Professional kitchen designers frequently hear homeowners bring up the same issues over and over. The kitchen is one of the busiest and most used rooms in the house, and it makes sense that the people using it would like things a certain way. The majority of the complaints have to do with the kitchen’s overall design and how it is not conducive to the types of workflow the current homeowner engages in. Of course, this problem is especially common when people buy an existing home that was designed and built years or even decades ago.
Top-quality designers begin every project by listening to you describe how you use your kitchen and what features you find important. This includes conversations about lifestyle, habits, and plans for the future. This is also the time when you can pull out magazine clippings and favorite photos from design websites to share. Also, mention any problems that your current kitchen causes in your day-to-day life.
1 – Lack of sufficient storage space. Whether your kitchen is large or small, storage space must be properly positioned and sufficiently large to handle everything you need to keep on hand. Lack of storage means disorganization and frustration no matter what task you are trying to complete. Even if you have nothing more than a galley kitchen, you can still achieve proper storage with upper and lower cabinets that maximize efficiency in the room.
The interior of the cabinets and door positions can make a huge difference when it comes to space that may otherwise be wasted. For example, a corner cabinet is frequently left empty in the back because it is very difficult to reach. Instead, at the door open the opposite direction so it does not bump into anything else and install a pullout insert or a rotating, lazy Susan shelf unit inside.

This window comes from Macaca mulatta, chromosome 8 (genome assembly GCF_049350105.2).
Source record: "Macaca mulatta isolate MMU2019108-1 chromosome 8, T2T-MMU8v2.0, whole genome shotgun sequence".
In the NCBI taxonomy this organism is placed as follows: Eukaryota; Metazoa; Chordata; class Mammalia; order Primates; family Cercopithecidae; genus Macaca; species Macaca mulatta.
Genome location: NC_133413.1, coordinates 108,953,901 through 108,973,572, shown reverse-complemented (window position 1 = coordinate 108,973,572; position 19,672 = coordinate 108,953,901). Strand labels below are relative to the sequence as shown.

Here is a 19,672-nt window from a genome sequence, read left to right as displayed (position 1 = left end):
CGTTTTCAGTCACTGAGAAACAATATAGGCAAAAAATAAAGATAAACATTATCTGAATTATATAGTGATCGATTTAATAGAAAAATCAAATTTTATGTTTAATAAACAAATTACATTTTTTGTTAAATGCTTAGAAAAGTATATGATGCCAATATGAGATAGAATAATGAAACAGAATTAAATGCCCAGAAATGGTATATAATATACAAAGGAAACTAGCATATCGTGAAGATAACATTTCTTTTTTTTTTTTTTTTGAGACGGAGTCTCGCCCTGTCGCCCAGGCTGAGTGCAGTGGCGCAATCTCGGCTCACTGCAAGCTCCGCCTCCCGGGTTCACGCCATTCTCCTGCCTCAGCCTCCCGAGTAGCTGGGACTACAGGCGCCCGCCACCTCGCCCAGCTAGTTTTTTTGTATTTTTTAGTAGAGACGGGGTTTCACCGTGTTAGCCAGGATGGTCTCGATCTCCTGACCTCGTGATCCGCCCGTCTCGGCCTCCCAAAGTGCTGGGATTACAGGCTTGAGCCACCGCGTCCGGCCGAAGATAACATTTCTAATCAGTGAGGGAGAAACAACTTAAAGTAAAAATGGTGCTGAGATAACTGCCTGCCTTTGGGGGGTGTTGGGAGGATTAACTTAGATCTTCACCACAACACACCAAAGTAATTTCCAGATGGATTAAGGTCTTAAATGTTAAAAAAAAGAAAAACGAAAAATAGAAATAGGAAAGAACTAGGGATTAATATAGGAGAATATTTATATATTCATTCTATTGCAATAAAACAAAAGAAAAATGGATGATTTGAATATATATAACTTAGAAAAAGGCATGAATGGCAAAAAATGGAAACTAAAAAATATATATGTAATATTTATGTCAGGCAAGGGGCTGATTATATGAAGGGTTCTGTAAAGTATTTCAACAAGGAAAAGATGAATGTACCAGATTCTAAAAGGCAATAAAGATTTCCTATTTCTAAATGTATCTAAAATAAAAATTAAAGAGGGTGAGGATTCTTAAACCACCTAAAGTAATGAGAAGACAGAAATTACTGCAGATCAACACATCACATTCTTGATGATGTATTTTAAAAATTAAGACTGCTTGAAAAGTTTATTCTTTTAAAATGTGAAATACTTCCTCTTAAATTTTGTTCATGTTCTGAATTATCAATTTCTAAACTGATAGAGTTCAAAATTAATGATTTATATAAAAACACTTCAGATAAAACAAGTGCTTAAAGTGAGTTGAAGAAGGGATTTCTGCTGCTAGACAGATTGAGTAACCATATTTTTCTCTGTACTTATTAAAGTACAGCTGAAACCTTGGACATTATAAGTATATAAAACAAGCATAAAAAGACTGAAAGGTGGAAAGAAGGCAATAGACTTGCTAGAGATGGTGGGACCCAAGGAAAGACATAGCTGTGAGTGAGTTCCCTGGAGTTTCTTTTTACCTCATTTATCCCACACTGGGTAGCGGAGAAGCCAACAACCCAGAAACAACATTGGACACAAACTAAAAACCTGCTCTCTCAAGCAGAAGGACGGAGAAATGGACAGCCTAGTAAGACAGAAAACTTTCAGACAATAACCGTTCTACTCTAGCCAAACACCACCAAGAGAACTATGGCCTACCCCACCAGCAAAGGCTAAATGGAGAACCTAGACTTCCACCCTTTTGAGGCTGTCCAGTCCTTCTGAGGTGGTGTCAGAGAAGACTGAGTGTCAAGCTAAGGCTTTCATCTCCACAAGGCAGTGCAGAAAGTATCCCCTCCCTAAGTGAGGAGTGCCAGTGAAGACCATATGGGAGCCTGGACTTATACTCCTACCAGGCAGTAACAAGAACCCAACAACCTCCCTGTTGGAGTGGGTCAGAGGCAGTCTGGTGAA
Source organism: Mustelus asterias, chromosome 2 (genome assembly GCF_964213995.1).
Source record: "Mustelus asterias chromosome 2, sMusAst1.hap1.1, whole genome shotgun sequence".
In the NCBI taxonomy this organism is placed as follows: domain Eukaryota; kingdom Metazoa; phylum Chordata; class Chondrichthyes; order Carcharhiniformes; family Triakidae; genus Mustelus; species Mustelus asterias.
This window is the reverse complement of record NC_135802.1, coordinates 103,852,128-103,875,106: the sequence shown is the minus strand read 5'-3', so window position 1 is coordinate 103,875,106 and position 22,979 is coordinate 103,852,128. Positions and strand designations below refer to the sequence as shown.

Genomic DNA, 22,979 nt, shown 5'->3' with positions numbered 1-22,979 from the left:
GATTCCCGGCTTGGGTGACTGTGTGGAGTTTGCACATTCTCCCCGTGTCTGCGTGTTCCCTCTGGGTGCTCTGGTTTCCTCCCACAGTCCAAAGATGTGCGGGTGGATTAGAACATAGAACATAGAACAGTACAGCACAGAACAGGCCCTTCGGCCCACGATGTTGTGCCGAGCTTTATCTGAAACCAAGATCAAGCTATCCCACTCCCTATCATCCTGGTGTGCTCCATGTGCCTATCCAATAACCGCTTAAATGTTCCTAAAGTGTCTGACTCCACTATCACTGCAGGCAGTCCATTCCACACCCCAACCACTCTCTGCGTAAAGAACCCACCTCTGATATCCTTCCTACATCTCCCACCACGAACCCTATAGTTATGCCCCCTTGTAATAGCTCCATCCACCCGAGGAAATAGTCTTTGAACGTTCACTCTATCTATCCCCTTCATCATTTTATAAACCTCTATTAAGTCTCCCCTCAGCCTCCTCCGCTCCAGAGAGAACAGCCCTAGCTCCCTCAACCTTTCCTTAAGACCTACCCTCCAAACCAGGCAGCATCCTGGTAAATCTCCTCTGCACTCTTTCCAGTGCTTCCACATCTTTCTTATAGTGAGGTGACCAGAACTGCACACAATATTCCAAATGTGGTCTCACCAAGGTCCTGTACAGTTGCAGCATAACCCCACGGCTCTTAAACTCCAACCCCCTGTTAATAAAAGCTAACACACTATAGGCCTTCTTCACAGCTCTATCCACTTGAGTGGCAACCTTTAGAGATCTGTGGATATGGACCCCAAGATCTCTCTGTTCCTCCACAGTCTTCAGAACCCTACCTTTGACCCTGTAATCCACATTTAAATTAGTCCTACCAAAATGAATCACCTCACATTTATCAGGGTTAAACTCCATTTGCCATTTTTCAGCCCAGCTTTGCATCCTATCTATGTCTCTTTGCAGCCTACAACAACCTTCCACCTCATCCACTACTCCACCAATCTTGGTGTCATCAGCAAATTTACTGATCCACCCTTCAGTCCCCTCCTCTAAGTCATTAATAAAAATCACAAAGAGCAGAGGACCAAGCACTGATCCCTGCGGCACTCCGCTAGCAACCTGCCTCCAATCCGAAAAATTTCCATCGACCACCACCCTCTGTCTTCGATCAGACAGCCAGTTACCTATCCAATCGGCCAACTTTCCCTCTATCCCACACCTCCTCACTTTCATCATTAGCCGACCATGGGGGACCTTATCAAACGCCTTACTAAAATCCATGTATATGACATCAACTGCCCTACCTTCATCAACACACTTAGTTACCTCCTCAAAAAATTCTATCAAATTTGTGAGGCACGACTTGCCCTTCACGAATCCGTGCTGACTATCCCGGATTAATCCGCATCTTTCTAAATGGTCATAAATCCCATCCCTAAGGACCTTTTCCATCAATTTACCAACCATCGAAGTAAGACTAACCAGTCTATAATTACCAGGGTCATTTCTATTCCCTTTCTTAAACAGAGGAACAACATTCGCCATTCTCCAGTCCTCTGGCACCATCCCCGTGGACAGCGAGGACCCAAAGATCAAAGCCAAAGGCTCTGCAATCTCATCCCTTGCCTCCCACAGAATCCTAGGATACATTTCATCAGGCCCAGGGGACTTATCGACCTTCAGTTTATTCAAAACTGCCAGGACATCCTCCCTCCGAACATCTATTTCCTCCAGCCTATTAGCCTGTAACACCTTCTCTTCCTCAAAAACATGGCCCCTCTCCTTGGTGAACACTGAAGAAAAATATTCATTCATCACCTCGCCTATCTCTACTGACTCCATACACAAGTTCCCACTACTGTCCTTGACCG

Higher hanging cabinets can store more groceries, dishes, or other items, but they can be difficult to reach if they extend all the way to the ceiling. This way to get extra storage simply requires a convenient stepstool. You might find that large drawers in the bottom cabinets make organizing pots and pans easier.
When it comes to kitchen organization and storage options, the industry is full of unique solutions to specific needs. Everything from a behind the door spice rack to a hanging to get your microwave off the countertop can help. Things are neater when everything has its own space. Drawer inserts or wire shelves inside cabinets hold everything from utensils to smaller appliances.
Before deciding on countertop materials or how many seats you want at the island, plan storage options with your designer. This more than anything else can give you an efficient and well-organized kitchen.
2 – Awkward layouts and disrupted work flow plans. Although clutter can lead to difficulty with organized workflow, awkward kitchen layouts are equally guilty. Your design should serve your needs. The last thing you want is for any kitchen task from cooking to cleaning up to serving meals to be made more difficult and time-consuming because kitchen features get in the way.
This problem is solved mostly in the above mentioned conversation with your kitchen designer. As they learn about your lifestyle and what you intend to do in your kitchen, they should be able to create an appropriate layout for easy workflow and no conflict. Other important factors to take into account include how many people will be working in the kitchen at one time, if there are children in the family, and what style of cooking you enjoy the best.
In years past, the refrigerator, stove, and sink were arranged in a convenient triangle to make walking from one to the other simple. This still works exceptionally well in smaller kitchens and for families who do not have unusual kitchen habits. Now, designers tend to envision a kitchen as having separate workspaces. In each of these, every tool, appliance, and necessary counter space necessary for a particular task is located within one zone.